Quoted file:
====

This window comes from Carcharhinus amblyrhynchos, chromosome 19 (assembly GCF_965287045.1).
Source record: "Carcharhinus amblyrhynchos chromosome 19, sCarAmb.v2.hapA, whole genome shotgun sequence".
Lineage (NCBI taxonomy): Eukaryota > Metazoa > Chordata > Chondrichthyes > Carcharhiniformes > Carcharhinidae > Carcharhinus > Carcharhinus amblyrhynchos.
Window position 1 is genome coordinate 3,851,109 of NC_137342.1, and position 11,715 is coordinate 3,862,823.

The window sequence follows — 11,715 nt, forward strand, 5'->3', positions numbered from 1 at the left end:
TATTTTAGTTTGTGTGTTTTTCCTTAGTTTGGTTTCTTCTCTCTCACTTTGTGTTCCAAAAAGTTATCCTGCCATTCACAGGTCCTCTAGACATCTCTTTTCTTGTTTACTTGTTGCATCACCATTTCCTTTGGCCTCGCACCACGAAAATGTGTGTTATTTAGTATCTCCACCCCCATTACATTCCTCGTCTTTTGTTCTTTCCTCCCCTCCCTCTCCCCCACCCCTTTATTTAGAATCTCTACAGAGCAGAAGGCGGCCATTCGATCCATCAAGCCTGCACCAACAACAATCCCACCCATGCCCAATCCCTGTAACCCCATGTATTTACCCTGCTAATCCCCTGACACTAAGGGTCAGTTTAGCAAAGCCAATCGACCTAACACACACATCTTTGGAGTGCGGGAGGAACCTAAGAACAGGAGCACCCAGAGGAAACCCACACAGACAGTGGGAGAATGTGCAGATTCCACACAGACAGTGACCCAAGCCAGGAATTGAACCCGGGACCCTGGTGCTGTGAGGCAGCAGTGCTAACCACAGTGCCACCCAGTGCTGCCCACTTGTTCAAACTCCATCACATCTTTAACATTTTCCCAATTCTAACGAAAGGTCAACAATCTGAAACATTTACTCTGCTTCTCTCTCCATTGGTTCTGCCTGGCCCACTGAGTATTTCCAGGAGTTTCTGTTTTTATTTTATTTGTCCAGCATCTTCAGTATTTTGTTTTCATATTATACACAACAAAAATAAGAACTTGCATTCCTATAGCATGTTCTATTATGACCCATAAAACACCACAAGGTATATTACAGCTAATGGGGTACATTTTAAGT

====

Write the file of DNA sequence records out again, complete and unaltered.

This window comes from Carcharhinus amblyrhynchos, chromosome 19 (assembly GCF_965287045.1).
Source record: "Carcharhinus amblyrhynchos chromosome 19, sCarAmb.v2.hapA, whole genome shotgun sequence".
Lineage (NCBI taxonomy): Eukaryota > Metazoa > Chordata > Chondrichthyes > Carcharhiniformes > Carcharhinidae > Carcharhinus > Carcharhinus amblyrhynchos.
Window position 1 is genome coordinate 3,851,109 of NC_137342.1, and position 11,715 is coordinate 3,862,823.

The window sequence follows — 11,715 nt, forward strand, 5'->3', positions numbered from 1 at the left end:
TATTTTAGTTTGTGTGTTTTTCCTTAGTTTGGTTTCTTCTCTCTCACTTTGTGTTCCAAAAAGTTATCCTGCCATTCACAGGTCCTCTAGACATCTCTTTTCTTGTTTACTTGTTGCATCACCATTTCCTTTGGCCTCGCACCACGAAAATGTGTGTTATTTAGTATCTCCACCCCCATTACATTCCTCGTCTTTTGTTCTTTCCTCCCCTCCCTCTCCCCCACCCCTTTATTTAGAATCTCTACAGAGCAGAAGGCGGCCATTCGATCCATCAAGCCTGCACCAACAACAATCCCACCCATGCCCAATCCCTGTAACCCCATGTATTTACCCTGCTAATCCCCTGACACTAAGGGTCAGTTTAGCAAAGCCAATCGACCTAACACACACATCTTTGGAGTGCGGGAGGAACCTAAGAACAGGAGCACCCAGAGGAAACCCACACAGACAGTGGGAGAATGTGCAGATTCCACACAGACAGTGACCCAAGCCAGGAATTGAACCCGGGACCCTGGTGCTGTGAGGCAGCAGTGCTAACCACAGTGCCACCCAGTGCTGCCCACTTGTTCAAACTCCATCACATCTTTAACATTTTCCCAATTCTAACGAAAGGTCAACAATCTGAAACATTTACTCTGCTTCTCTCTCCATTGGTTCTGCCTGGCCCACTGAGTATTTCCAGGAGTTTCTGTTTTTATTTTATTTGTCCAGCATCTTCAGTATTTTGTTTTCATATTATACACAACAAAAATAAGAACTTGCATTCCTATAGCATGTTCTATTATGACCCATAAAACACCACAAGGTATATTACAGCTAATGGGGTACATTTTAAGT